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10 Red Flags for OCD

OCD (Obsessive Compulsive Disorder) is a mental health disorder characterized by intrusive thoughts that produce high anxiety, and compulsive rituals intended to control them. OCD may lead to severe depression and anxiety as well as physical issues including contact dermatitis.

Compulsive behaviors may seem harmless at first glance; the key lies in how much time is being dedicated to them and if they cause discomfort. Here are 10 red flags you should watch out for:

1. You Have Obsessive Thoughts

OCD (Obsessive Compulsive Disorder) can be defined as any persistent pattern of obsessive thoughts and compulsive behaviors that last more than an hour per day, such as excessive worries about germs, fears that you have left the door unlocked, or doubts as to whether the oven was turned off. OCD could include persistent worries over germs or doubts as to whether you turned off the oven when necessary.

Compulsions are repetitive actions or mental acts that people feel driven to do in order to reduce anxiety caused by obsessions, yet these don’t provide any lasting relief and often get in the way of doing other important activities.

2. You Have Compulsive Behaviours

OCD often results in repetitive behaviors called compulsions. These could be related to their obsessions – for instance excessive hand washing due to contamination fears – or may involve counting or checking.

These behaviors make no logical sense and cause great distress, impeding work, family life and other activities. Medication or psychotherapy or both may help.

3. You Are Concerned About Your Health

At times it’s normal to be concerned with one’s health; but when that worry becomes an obsession and starts affecting everyday activities, this could be a telltale sign of OCD.

One person could be suffering from OCD if they wash their hands frequently; professional help in the form of medication and psychotherapy could be invaluable in treating it effectively.

4. You Have a Lot of Superstitions or Rituals

Most people have superstitions or rituals they follow every night before going to sleep, such as double checking that their front door is locked before retiring for the evening. If these thoughts cause anxiety or take up more than an hour a day, it may be worth speaking with a physician about.

OCD sufferers can have intense fears associated with what many would view as harmless superstitions, such as avoiding numbers considered unlucky or being wary of contamination.

5. You Have a Lot of Anxiety

People living with OCD often struggle with overwhelming feelings of anxiety that make everyday tasks challenging to accomplish.

OCD symptoms can interfere with work, school and social activities as well as cause distress within relationships and family life.

Keep communication lines open, and try not to play along with any rituals and compulsions your loved one is engaging in; rather encourage them to resist while providing support.

6. You Have a Lot of Fears

Fear is natural and serves to keep us safe. But if your fears are preventing you from living the life you desire, it may be time to seek professional assistance.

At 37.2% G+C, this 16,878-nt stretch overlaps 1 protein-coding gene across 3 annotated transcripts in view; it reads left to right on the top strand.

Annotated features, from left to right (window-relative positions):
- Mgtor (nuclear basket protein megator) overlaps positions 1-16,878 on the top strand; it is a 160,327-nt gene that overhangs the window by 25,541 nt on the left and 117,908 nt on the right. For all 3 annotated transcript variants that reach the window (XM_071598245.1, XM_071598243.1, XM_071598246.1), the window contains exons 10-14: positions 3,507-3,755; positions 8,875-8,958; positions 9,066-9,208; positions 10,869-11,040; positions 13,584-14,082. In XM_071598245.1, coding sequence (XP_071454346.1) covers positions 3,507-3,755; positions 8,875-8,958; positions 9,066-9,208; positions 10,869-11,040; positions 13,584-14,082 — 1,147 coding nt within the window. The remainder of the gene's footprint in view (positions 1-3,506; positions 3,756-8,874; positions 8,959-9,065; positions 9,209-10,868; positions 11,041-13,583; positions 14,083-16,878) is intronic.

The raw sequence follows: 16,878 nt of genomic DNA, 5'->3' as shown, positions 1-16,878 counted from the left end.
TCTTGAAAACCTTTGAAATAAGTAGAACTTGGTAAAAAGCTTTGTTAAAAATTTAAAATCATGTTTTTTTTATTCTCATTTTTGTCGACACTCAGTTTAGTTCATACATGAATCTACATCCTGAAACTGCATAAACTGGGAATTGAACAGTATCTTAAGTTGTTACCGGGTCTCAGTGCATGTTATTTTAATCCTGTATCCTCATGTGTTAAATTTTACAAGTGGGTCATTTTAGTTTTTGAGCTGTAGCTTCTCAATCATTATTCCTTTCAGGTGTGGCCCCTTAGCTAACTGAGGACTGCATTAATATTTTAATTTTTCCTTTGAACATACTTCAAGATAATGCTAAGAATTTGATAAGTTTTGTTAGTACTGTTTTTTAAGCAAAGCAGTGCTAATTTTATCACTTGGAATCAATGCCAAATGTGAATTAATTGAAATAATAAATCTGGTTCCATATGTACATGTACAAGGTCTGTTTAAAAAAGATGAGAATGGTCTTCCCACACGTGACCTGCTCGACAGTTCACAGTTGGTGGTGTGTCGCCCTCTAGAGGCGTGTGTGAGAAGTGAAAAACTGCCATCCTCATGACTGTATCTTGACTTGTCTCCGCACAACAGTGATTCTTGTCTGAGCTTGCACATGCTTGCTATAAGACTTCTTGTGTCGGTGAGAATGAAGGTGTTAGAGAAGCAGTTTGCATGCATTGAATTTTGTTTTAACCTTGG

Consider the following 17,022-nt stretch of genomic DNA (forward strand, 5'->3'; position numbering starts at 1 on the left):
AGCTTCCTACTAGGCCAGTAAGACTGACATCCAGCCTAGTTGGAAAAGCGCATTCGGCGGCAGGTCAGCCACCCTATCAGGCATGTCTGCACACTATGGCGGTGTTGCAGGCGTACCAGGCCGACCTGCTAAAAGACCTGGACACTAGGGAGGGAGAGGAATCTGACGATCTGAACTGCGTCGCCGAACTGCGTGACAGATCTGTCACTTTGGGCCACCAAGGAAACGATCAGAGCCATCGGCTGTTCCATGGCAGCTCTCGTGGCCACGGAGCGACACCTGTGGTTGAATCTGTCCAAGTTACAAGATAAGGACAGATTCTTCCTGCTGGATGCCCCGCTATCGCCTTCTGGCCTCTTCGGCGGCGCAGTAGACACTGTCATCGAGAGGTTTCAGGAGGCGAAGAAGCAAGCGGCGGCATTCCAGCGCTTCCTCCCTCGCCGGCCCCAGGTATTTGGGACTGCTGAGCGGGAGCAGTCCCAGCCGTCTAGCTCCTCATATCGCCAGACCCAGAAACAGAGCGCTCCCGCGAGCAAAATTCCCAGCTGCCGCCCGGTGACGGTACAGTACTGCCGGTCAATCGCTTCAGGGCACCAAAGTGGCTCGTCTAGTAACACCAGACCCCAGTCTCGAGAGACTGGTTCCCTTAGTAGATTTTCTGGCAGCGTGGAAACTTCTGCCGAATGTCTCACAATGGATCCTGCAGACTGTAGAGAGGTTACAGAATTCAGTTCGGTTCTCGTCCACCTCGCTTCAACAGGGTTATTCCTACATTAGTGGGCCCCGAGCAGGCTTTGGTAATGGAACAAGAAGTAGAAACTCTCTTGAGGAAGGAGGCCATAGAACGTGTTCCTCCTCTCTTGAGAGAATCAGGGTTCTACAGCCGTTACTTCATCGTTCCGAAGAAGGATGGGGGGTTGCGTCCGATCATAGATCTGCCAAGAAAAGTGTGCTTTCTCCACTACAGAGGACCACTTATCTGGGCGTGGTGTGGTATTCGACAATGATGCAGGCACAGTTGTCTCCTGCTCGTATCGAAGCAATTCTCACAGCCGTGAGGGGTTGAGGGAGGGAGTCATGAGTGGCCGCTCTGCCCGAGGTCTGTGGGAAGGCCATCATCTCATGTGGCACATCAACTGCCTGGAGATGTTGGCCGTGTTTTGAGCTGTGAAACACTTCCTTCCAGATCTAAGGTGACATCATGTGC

OCD involves unwanted thoughts and fears that create anxiety and lead to repetitive actions known as compulsions, driving you towards repeated repetitive behavior known as rituals. Common treatment options for OCD include acceptance and commitment therapy, exposure therapy and psychoanalysis.

7. You Have a Lot of Distress

If your irrational thoughts or rituals cause distress and take up at least an hour of each day, seeking medical help should be top priority. While there is no test for OCD, healthcare providers will review your symptoms, medical and mental health history as a basis for making a diagnosis.

Be wary of anyone promising a “cure” for OCD. There is no magical solution and recovery can take time.

8. You Have a Lot of Stress

OCD is a mental health condition that can cause anxiety in all age groups. Risk factors, such as family history of OCD or stressful life events, may increase.

Counseling services can help you address your symptoms and lead a full life. It is important to remember that symptoms do not indicate weakness or laziness on your part; rather, seek professional help as soon as possible in order to find relief from them.

9. You Have a Lot of Doubts

OCD sufferers frequently display cognitive distortions like “all or nothing thinking,” wherein even minor slip-ups are considered unacceptable – for instance, kissing someone of the opposite sex may prompt concerns that you are gay.

If you are hearing promises of instant cures for OCD, it is important to remember that recovery takes time and commitment.

10. You Have a Lot of Self-Esteem Issues

OCD sufferers may appear extremely organized and tidy; however, their compulsive thoughts and behaviors can be destructive in romantic relationships.

If you suspect someone in your family may have OCD, seek professional assistance immediately. A cognitive behavioral therapist trained in exposure and response prevention may offer effective ways to help overcome OCD symptoms.

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